We were comfortably shocked with our final MMD meeting yesterday. He was a lot more openminded and seemingly more concerned than we had anticipated--understandable given our experience, but it craved noting. And, drumroll!, he also provided what might be an answer to the problem--but it is, to be fair, the easiest of answers and may not have popped up until now due to time as opposed to proprietary Mayo technology or insight. If it's not the answer, we're only a little further beyond square one and must move on. We'll move on anyway, leaving Rochester tomorrow at last for the Big Pomegranate I still call home. But it should be chronicled that if I hadn't asked yesterday's skin-sensation technician to test the right foot instead of the left, where I have permanent nerve damage from ankle surgery, she would have followed her orders to test the left, even though this information had been conveyed to MMD on Day One.
MMD also asked me if there were any other tests that I felt needed to be done. I appreciated the question--a doc who respects his patient's education about his own condition?--but I also didn't really feel that a doc should be asking a patient this sort of question and wondered if it wasn't just patronizing ego-candy. We want to believe in you, MMD--just do everything if you doubt yourself. Nonetheless, the man may have come through (or rather, my system may have made things more obvious, finally), and we'll find out more through the mail in the coming weeks.
So: Don't think you always come to Mayo for one (extended) visit and return with a cure, or even an end to your medical journey. That's sort of a misconception, and it should be known more widely that this place is much more like a major city university hospital than it is some super-unusual rare disease "let's get everything figured out immediately" kind of place. That said, some of its tests have been unusual and helpful, and it does figure out mysteries in one-week periods for others, I'm told. That's just not the majority. Too many people have told me that they return here frequently--not for treatment but for more chances to discover the culprit.
Another interesting Mayo fact: the docs don't trust pathology from outside labs. They believe their techs and docs do everything best. Which may be true but seems impossible in all regards on every day of the week. So they often hold onto biopsies from you longer than other places, and they also want to redo much of the testing themselves and then take their answers over anything else. It's less-than-curious in that creepy George W. Bush kind of way, and I worry about that sort of over-confidence and narrow-mindedness in every respect. But yes, they are good here. Retractions aren't necessary. But contractions of criticism about this place are. It's both less special and unusual than it wants to be, but it's also a fine, praise-worthy medical center. Let's just stop referring to it with religious devotion. In my case, it is helping me move in the right direction; it's not putting a stop to the trip.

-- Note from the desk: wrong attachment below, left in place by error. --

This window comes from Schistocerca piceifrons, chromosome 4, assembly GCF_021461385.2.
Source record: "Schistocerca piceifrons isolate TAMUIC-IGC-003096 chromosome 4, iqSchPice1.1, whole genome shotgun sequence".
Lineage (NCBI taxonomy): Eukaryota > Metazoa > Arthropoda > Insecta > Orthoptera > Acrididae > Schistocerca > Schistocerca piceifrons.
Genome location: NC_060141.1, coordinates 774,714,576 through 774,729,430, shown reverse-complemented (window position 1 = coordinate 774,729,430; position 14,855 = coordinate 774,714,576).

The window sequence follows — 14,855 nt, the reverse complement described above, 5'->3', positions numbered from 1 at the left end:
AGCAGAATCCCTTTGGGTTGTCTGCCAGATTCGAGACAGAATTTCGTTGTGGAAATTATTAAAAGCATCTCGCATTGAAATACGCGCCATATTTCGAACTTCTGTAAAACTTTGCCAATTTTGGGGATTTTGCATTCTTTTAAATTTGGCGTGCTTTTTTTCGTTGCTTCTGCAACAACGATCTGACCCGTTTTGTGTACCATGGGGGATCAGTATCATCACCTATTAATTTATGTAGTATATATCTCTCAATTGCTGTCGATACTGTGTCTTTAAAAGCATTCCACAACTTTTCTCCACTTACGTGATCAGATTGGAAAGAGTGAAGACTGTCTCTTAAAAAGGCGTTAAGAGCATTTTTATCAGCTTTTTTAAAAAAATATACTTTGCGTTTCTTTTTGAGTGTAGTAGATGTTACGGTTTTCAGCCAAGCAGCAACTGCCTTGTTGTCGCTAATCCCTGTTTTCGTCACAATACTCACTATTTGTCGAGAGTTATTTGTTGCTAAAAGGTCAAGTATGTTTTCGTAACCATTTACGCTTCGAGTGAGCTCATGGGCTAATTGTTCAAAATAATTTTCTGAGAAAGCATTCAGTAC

Funny Rochester fact: We can't seem to find any movies to see here that don't have something to do with Christmas or fantasy or disease except for "I'm Not There," which we've seen. I said to Lina: "That's an awfully artsy movie to be playing in a town obsessed with Fred Claus, I Am Legend, and the Chipmunks" (Could we combine both movies and pit Will Smith together with his cheeky friend Tom Cruise Hubbard?) But then I remembered where Bob Dylan grew up: Minnesota. It's also the place he eventually escaped, though. Thank J.C.--and Alvin--for that.
P.S. Some more fun facts about Rochester:
1. "Fine dining" establishments--and I use that term loosely--are open at 4:30 p.m. for dinner! Who's racing me to the early bird special? You don't ever need reservations here.
2. Hotel housekeeping employees *will* knock on your door at 8 a.m. if you don't have your Do Not Disturb door-hanger in full view on the outside of your temporary home.
3. The one store in the mall that sells mod home accessories--think Eames chairs and Alessi kitchen accessories--serves free chocolate toffee straight from a kitchen in Minneapolis! (That's how bad they need business...)
4. If I had gone to grad school in Minnesota--their MFA in creative writing dept once offered this here syntactically challenged blogger a fellowship that would have included having me teach a class on Hemingway--I might have had to come here pretty often for checkups.
5. Every time you have an test at the Mayo Clinic, the tech who comes to get you from the waiting room asks you to repeat your name and birthdate. I have tried variations on Alexander Supertramp just to see if I might get a smile or a scowl. I usually just get a straight-faced: "Whatcha say?"
6. Lots of older folk here use the term "You bet" to say "anytime" or "you're welcome." Where does this habit come from? Was Minnesota a gambling hotspot at one time? Tell us in your next convoluted series, David Milch!